“The clubhouse is located at 1702 Chicago Avenue in Evanston, Illinois. The clubhouse cornerstone was laid in 1912. Its doors were opened in 1913, thanks largely to the work of one member, Mrs. Ulysses S. Grant, chair of the Building Committee. Former Mayor of Evanston, Mr. James A. Patten, agreed to fund a third of the building cost if the women came up with the rest. They did just that. Property was purchased from Northwestern University which is a number of blocks away. The clubhouse was designed by the famous Chicago architect, Ernest Mayo, and opened its doors on March 11, 1913.”  Source: Woman’s Club of Evanston.

If you would like to learn more about Ernest Mayo, click here.

Less than two months later of the Club’s September 23 Annual meeting, the greatest storm to ever hit the Great Lakes happened between November 6 and November 11, 1913. The Great Lakes Storm of 1913 was  the deadliest storm in the history of the Great Lakes.  This natural disaster known as the “Big Blow, “Freshwater Fury”, or “White Hurricane” took the lives of more than 250 people between Lake Superior, Lake Michigan, Lake Huron, and Lake Erie destroying 19 ships, and stranding 19 others.  If you would like to read more about this historic storm, here is a great article from the The Detroit News.

Other major news events of 1913:

  • March 3, 1913 – National American Woman Suffrage Association parade held in Washington, D.C.
  • March 11, 1913 – Evanston Woman’s Club opens its doors

    Postcard of the Woman’s Club of Evanston. Courtesy of the Woman’s Club of Evanston.

  • June 1913 – The Illinois legislature passed a bill to allow women the right to vote in 1913. On June 26, 1913, Illinois Governor Edward F. Dunne signed the bill in the presence of Grace Wilbur Trout, her assistant,  Elizabeth Booth, and union labor leader Margaret Healy.
  • September 23rd – Serbian troops march into Albania
  • October 3rd – Federal Income Tax signed into law (at 1%)
  • November 11th – 14th – The Nineteeth Annual Convention of the Illinois State Federation of Women’s Clubs headquartered at the new Evanston Woman’s Clubhouse. Mrs. James Odell (my great-grandmother) was the Chair of the Finance Committee of convention.
  • December 12th – “Mona Lisa,” stolen from Louvre Museum in 1911, recovered
  • December 16th – Charlie Chaplin began his film career at Keystone for $150 a week
  • December 21st – 1st crossword puzzle (with 32 clues) printed in NY World
  • December 23rd – President Woodrow Wilson signs Federal Reserve Act into law
  • Portrait of Mona Lisa (1479-1528), also known as La Gioconda, the wife of Francesco del Giocondo; 1503-06 (150 Kb); Oil on wood, 77 x 53 cm (30 x 20 7/8 in); Musee du Louvre, Paris
    Source: WebMuseum, Paris

  • If you have any information on any of the women who are listed above, please contact me.  I am working on a historic food memoir about my great-grandmother, Mrs. James Odell and the Evanston Community Kitchen.  You can email me directly at memomuse@gmail.com. My name is Megan Oteri.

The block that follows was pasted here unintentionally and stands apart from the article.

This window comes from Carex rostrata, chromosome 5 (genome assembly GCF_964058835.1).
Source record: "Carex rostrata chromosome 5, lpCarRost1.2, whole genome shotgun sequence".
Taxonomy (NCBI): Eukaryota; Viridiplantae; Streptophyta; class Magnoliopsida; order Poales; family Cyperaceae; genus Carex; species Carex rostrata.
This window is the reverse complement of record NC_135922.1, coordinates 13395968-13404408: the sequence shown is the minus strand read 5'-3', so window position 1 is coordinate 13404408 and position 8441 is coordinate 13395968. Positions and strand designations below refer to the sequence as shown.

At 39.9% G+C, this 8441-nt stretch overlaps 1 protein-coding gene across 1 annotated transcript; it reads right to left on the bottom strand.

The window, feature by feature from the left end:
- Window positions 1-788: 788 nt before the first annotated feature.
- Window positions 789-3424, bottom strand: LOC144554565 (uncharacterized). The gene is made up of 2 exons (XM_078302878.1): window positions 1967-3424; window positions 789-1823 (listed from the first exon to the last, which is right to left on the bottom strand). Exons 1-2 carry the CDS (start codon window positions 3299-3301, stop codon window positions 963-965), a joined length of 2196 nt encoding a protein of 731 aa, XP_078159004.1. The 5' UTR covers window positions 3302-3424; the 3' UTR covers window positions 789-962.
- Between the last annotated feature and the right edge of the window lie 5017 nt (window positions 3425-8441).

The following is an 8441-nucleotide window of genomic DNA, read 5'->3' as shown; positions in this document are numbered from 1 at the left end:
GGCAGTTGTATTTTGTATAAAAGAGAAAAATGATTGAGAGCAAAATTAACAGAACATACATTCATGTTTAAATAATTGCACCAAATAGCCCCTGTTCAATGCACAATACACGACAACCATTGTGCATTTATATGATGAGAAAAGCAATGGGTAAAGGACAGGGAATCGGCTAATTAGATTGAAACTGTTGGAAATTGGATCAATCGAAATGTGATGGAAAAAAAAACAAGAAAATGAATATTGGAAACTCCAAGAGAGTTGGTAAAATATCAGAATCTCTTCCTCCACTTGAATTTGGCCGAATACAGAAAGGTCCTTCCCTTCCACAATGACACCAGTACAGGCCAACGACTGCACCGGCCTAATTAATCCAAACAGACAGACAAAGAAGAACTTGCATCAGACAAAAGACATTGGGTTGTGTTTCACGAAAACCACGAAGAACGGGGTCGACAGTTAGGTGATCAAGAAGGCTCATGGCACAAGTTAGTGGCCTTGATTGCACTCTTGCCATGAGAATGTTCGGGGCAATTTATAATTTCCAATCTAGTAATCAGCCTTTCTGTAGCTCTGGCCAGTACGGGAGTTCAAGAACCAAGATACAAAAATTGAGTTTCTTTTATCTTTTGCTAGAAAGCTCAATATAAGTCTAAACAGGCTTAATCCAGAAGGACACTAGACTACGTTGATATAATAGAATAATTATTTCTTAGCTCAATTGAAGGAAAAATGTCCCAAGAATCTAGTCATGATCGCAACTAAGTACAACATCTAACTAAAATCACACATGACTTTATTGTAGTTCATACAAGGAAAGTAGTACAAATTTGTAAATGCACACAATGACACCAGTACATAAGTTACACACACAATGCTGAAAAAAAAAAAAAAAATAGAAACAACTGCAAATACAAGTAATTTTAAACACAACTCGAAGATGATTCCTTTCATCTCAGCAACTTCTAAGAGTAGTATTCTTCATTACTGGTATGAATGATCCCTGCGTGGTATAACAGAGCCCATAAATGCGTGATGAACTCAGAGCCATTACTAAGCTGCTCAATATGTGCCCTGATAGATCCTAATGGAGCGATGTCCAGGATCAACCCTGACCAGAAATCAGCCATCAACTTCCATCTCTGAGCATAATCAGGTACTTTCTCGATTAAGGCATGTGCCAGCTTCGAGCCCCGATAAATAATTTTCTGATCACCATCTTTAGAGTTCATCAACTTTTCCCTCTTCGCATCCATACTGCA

I received a Regional Artist Project grant recently (in fact I received the check for the grant in the mail today) from the Pitt County Art Council at Emerge.  I am very excited I have the opportunity to travel to Evanston, Illinois to conduct on-site archival research.  I plan on visiting the Evanston History Center, the Evanston Public Library, Northwestern University Library, and other Evanston landmarks.  If you have any connection to the Evanston Community Kitchen, located originally in the basement of the Evanston Woman’s Club, then at 1519 Chicago Avenue, and then permanently until 1951 at 600 Davis Street, please contact me.  Any little detail can help in the research process.  If you have information regarding the time period, specific to Evanston from 1918 to 1951, that could also be helpful.

I hope to obtain records or diaries of the women listed above that may offer a window into their world.

Thank you for your support and interest in this project. You can follow The Evanston Community Kitchen and the progress of this project here on this blog, on Twitter and Facebook.

Women in the Kitchen and History in the Making. Food = Story.


1 Comment

Hooverizing: Food Will Win the War

National Canning Day was October 23.

In the summer of 1918, the women of the Evanston Woman’s Club canned 7,000 jars of fruits and vegetables from local wartime gardens in an effort to aid their community and the war effort.  Food conservation was a growing concern in 1918.  Armistice Day was months away.  Posters were displayed in public areas to conserve food.

Tacking up U.S. Food Administration posters at Mobile, Alabama, Ca. 1918.
COPYRIGHT: American Photo Archive

The women of Evanston, who still did not have the right to vote — organized, facilitated, gathered, cooked, canned and prepared 7,000 jars of fruits and vegetables from local wartime gardens to feed community members and raise money for club’s War Emergency Fund. The three committee chairwomen of the food conservation committee were Mrs. Helen Dawes, Mrs. Elizabeth Odell (my great-grandmother), and Mrs. Nellie Kingsley. These three women were also the co-founders of The Community Kitchen.

Image Source: Evanston History Center Community Kitchen Co-Founders and Evanston Woman’s Club Food Conservation Committee Chairwomen
Left to Right: Mrs. James Odell, Mrs. Homer Kingsley, and Mrs. Helen Dawes

The club’s food conservation kitchen and canning event was in the Evanston Woman’s Club basement.  They raised a total of $250 for the club’s War Emergency Fund.  Woodrow Wilson referred to this successful conservation effort often, as well as rating it the most efficient conservation kitchen in the nation.

Artist: Charles E. Chambers
Issued by: The United States Food Administration to encourage voluntary food conservation

Image Source: The Gilder Lehrman Institute of American History Related links:

Herbert Hoover, United States Food Administrator, appointed by President Woodrow Wilson, started a voluntary food conservation program in 1917, when America entered the Great War, to reduce domestic food consumption by 15%.  “Food will win the war” was the name of the food conservation campaign.

Envelope with slogan, “Food will win the war,” postmarked January 29, 1918
Image Source: ebay

Food conservation was also referred to as “Hooverizing.”

Valentine from 1918
Image Source: National Archives

It’s makes you realize how long women have been working behind the scenes to get things done.  Every time I go to write a post on a subject related to The Community Kitchen, I get lost in research and overwhelmed with what to fit into a short blog post.  This canning event was one of the seeds that grew into The Community Kitchen.  The other seed was a successful emergency kitchen, established during the Spanish Influenza Epidemic of 1918.  Guess where this emergency kitchen was set up? Yes, the Evanston Woman’s Club basement.

Food equals story.

Food Conservation Poster 1917
Image Source: http://www.archives.gov

Did you can any food this fall?  If so, please share in the comments. If not, what would you like most to have on your shelf for the winter? My bounty this summer was fresh basal, which I plan on making pesto sauce with.